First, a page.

Sudoku is a puzzle game. The classical Sudoku is a large 9x9 square. It is also divided into nine 3x3 squares. Certain figures are already filled in. The task is to fill in the open small boxes with numbers so that each line, column, and 3x3 smaller square contains the numbers from 1 to 9. Sudoku is not exclusively a number game, but rather a symbol game. You can substitute letters or images for the symbols 1-9. If you use figures, you are constantly occupied with counting. The game provides for visual recognition and visual sequencing training.
The Sudoku Puzzle was created by an American, Howard Garns, in 1979, and introduced in the magazine Dell Pencil Puzzles & Word Games under the name "Number Place." It was popular in Japan in 1986 in Japan under the name Sudoku. It made an international breakthrough in the year 2005.
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Significance in training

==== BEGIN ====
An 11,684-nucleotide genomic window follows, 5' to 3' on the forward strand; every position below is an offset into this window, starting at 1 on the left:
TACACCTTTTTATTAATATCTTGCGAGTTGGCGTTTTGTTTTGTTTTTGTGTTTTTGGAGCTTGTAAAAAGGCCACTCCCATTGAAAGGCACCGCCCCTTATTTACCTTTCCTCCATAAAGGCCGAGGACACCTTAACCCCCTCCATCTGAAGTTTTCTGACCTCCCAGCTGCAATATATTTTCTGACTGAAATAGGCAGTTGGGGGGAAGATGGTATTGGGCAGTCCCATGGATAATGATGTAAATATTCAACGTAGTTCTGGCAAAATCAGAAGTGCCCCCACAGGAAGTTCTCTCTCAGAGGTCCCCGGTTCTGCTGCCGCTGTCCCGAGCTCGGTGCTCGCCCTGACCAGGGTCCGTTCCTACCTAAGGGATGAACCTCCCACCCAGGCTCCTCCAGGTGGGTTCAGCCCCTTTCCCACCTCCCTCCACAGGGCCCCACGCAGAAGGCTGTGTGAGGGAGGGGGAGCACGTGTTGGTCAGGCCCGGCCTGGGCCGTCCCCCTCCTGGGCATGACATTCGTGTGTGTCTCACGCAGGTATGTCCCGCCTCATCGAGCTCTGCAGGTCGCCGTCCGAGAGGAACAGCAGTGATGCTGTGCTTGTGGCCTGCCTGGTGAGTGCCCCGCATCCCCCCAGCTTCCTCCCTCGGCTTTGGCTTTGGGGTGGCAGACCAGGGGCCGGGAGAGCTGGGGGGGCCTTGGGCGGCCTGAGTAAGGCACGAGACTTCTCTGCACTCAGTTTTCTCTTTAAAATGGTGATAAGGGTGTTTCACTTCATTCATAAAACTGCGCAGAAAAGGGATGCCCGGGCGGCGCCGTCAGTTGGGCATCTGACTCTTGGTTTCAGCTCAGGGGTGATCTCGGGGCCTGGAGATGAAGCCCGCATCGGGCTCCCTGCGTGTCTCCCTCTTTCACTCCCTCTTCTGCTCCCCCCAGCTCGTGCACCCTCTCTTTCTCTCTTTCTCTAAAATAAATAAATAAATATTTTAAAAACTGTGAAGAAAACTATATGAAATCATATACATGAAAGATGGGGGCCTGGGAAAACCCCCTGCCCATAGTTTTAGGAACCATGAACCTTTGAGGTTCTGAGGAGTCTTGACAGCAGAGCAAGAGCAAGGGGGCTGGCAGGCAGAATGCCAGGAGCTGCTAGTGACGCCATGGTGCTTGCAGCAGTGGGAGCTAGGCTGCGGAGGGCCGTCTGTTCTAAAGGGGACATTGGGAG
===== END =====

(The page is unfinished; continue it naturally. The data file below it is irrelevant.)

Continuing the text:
Training with Sudoku is particularly recommended for individuals with dyslexia and/or dyscalculia. It strengthens logical thinking, and helps dyslexic/dyscalculic individuals to memorize/retain abstract symbols through play. The significance with regard to the AFS-Method (Attention, Function and Symptom Training) can be seen as follows:
Holds the attention for a designated foreseeble timespan: The puzzle lasts several minutes, and therefore has an optimal timespan.
- Training of visual recognition
- Memorization/retention of numbers
- Continuous counting
- Logical thinking as mathematically
- Required exercise repetition through play
Motivation is high, because rapid progress is possible with the correct task assignments (degree of difficulty). The puzzle can be solved independently and without time constraints. Testing can simply be done by the trainer or the student can do it through following the solution.
have fun with the game !